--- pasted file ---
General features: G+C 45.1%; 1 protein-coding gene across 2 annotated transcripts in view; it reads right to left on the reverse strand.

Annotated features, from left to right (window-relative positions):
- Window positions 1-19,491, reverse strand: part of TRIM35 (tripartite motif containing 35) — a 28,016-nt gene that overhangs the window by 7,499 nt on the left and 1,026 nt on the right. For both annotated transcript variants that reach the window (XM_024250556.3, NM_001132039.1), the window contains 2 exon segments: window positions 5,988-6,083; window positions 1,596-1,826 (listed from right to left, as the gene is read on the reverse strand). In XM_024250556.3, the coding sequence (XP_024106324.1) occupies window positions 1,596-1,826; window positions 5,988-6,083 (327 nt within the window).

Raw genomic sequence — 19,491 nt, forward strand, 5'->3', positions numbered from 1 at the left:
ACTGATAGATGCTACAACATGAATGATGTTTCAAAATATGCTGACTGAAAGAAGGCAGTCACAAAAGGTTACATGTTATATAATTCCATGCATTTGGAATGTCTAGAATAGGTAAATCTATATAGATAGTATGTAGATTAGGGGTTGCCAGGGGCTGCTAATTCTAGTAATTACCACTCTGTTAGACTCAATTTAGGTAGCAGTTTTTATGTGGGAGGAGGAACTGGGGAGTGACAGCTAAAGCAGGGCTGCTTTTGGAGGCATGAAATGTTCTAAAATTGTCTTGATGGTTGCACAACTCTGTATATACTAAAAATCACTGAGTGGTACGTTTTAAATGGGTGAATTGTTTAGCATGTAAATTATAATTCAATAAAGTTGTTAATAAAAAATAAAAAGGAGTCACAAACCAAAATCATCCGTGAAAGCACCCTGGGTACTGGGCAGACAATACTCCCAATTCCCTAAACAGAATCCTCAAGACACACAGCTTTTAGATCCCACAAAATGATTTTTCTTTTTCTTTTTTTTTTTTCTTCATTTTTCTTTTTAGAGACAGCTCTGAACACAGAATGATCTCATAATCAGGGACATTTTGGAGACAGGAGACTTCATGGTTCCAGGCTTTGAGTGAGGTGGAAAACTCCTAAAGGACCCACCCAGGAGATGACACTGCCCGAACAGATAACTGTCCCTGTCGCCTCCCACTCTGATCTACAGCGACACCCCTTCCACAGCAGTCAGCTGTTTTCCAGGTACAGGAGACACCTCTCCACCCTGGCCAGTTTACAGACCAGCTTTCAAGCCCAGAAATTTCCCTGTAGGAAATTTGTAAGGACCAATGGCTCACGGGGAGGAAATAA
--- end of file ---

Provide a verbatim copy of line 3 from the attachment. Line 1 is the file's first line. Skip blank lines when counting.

- Window positions 1-19,491, reverse strand: part of TRIM35 (tripartite motif containing 35) — a 28,016-nt gene that overhangs the window by 7,499 nt on the left and 1,026 nt on the right. For both annotated transcript variants that reach the window (XM_024250556.3, NM_001132039.1), the window contains 2 exon segments: window positions 5,988-6,083; window positions 1,596-1,826 (listed from right to left, as the gene is read on the reverse strand). In XM_024250556.3, the coding sequence (XP_024106324.1) occupies window positions 1,596-1,826; window positions 5,988-6,083 (327 nt within the window).